Oh. I guess that happened a couple of years ago? Yeah, to my surprise, a fourth book in the series called YOLO was released a couple of years ago. Now the original trilogy was released between 2004 and 2007, so my natural hesitation of all things sequel-related is gnawing at me to not check out this fourth book released seven whole years later. However, if it’s more of a writing style like this, then I honestly want to go find a copy. Like I said, I’ve grown so sick of reading lately, and I hate it. I really want to explore more books that play around with how they present their stories, especially if that’s what’s going to peak my interest again. I’ll let you know how it is if I ever read it!

Thanks for reading, and I hope you’re having a great week! πŸ™‚

Info for my editions of ttyl, ttfn, and l8r, g8r:

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ttyl by Lauren Myracle — Published 2005 by Amulet Books — Paperback, 209 pages — ISBN 978-0-8109-8788-3

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ttfn by Lauren Myracle — Published 2006 by Amulet Books — Paperback, 256 pages — ISBN 978-0-8109-9279-5

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l8r, g8r
by Lauren Myracle — Published 2008 by Amulet Books — Paperback, 274 pages — ISBN 978-0-8109-7086-1

 

Let’s Talk Books — Dracula by Bram Stoker

All right everyone, it’s finally here! The review of Dracula that I was hoping to have done weeks ago for Halloween! I’m not thrilled it took me this long to finish, let alone get around to writing about it. But better late than never, right? I’d like to say that at least there’s a lot for me to talk about here, but unfortunately there isn’t.

The first and only time I’d read Dracula was actually ten years ago around this time of year. I was a senior in high school and recently obsessed with an anime and manga called Hellsing, a stylized action series about a vampire hunter named Alucard, who himself was a vampire working for London’s Hellsing Organization. I became extremely curious about vampire mythology around this time and eventually found myself reading Dracula, which I believe was the first major work of fiction that defined vampires (but don’t quote me on that; there have been legends of vampires far preceding Dracula‘s publication in 1897).

Well my vampire obsession came and went, but for the past couple of years, whenever I’d look through my bookshelf and see Dracula sitting there, I always told myself, “it’s been a while, I don’t remember much about it, I think a revisit should happen soon.” So for Halloween this year, I finally read through it again. So let’s talk about it before I forget the plot once more.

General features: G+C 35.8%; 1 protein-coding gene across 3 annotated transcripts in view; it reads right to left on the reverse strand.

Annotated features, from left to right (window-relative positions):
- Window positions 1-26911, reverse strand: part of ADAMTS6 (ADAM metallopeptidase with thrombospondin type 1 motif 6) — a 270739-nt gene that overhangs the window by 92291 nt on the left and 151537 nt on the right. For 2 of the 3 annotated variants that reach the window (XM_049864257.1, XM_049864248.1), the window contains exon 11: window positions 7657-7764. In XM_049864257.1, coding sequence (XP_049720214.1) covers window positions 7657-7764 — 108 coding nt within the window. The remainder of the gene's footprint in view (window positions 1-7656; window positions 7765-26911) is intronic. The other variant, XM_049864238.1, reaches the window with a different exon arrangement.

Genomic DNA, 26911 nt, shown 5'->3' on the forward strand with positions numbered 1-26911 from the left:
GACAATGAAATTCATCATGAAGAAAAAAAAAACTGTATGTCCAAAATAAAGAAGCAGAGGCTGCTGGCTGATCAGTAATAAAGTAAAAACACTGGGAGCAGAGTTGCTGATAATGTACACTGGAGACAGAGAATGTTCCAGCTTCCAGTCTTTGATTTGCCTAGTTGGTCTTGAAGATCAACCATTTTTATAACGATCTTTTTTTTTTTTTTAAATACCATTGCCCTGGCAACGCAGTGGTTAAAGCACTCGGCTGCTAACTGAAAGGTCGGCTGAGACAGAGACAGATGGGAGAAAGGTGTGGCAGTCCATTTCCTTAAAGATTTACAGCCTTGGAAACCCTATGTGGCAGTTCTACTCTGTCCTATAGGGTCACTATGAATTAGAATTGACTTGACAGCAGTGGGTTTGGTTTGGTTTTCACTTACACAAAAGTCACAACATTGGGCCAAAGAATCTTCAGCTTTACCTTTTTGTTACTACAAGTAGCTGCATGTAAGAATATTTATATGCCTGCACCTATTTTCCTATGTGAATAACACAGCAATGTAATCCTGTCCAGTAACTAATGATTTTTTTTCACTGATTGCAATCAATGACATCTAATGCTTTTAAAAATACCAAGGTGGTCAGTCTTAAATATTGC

Dracula is told through journal entries and letters from the story’s cast of characters, so there isn’t one particular main character. However, the book starts off focusing on Jonathan Harker, a man visiting Transylvania to do business with Count Dracula,Β  a wealthy man that lives alone deep in the mountains. Count Dracula wants Jonathan to assist him with official documents and legal matters regarding his plans to move to England. At first, Count Dracula makes Jonathan feel welcome in his home, but things start to feel off a few days into his stay.

Jonathan takes note of certain oddities about Dracula, like how he’s never around during the day and how he won’t eat dinner alongside him. As time goes on and Jonathan wishes to finish his business with the Count, Dracula seemingly invents new excuses for him to stay. Eventually Jonathan encounters three vampire women that attack him; Dracula saves Jonathan from them, but when he tells the women that Jonathan is his, Jonathan realizes that he is being held prisoner by whatever sort of creature Dracula is. After several attempts at escape, Jonathan finally finds himself free again and makes his way back home.

Jonathan’s stay at Dracula’s home is probably the most interesting part of the book. The growing tension between Jonathan and Dracula makes for a very interesting read, and the increasing number of hints regarding what Dracula really is is extremely interesting, especially if you’re familiar with vampires and are discovering for the first time that a lot of their traits famously known today originate from this book (well, in the way that the first major work of fiction regarding vampires is this book). Unfortunately, the rest of the book isn’t nearly as interesting, and a large part of that is because Dracula himself takes a back seat to the other characters.